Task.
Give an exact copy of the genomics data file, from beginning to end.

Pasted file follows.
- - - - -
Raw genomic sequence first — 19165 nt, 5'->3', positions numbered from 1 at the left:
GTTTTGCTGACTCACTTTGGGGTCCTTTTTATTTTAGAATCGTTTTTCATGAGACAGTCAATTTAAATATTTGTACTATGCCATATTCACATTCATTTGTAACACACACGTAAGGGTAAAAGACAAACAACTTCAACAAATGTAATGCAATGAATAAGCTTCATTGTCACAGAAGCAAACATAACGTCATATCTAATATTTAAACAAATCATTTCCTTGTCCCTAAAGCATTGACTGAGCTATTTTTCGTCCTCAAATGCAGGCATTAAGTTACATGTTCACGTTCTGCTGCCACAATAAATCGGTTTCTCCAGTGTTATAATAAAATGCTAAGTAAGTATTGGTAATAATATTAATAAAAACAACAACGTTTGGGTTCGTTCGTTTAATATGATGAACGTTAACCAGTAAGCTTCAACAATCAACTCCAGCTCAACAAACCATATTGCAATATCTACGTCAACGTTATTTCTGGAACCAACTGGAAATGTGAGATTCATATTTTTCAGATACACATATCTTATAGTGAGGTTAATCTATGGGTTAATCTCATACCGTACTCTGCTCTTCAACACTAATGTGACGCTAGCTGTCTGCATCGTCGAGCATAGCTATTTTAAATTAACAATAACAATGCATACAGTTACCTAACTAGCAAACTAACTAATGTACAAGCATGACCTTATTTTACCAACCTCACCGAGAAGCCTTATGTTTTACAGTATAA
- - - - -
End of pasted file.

Raw genomic sequence first — 19165 nt, 5'->3', positions numbered from 1 at the left:
GTTTTGCTGACTCACTTTGGGGTCCTTTTTATTTTAGAATCGTTTTTCATGAGACAGTCAATTTAAATATTTGTACTATGCCATATTCACATTCATTTGTAACACACACGTAAGGGTAAAAGACAAACAACTTCAACAAATGTAATGCAATGAATAAGCTTCATTGTCACAGAAGCAAACATAACGTCATATCTAATATTTAAACAAATCATTTCCTTGTCCCTAAAGCATTGACTGAGCTATTTTTCGTCCTCAAATGCAGGCATTAAGTTACATGTTCACGTTCTGCTGCCACAATAAATCGGTTTCTCCAGTGTTATAATAAAATGCTAAGTAAGTATTGGTAATAATATTAATAAAAACAACAACGTTTGGGTTCGTTCGTTTAATATGATGAACGTTAACCAGTAAGCTTCAACAATCAACTCCAGCTCAACAAACCATATTGCAATATCTACGTCAACGTTATTTCTGGAACCAACTGGAAATGTGAGATTCATATTTTTCAGATACACATATCTTATAGTGAGGTTAATCTATGGGTTAATCTCATACCGTACTCTGCTCTTCAACACTAATGTGACGCTAGCTGTCTGCATCGTCGAGCATAGCTATTTTAAATTAACAATAACAATGCATACAGTTACCTAACTAGCAAACTAACTAATGTACAAGCATGACCTTATTTTACCAACCTCACCGAGAAGCCTTATGTTTTACAGTATAA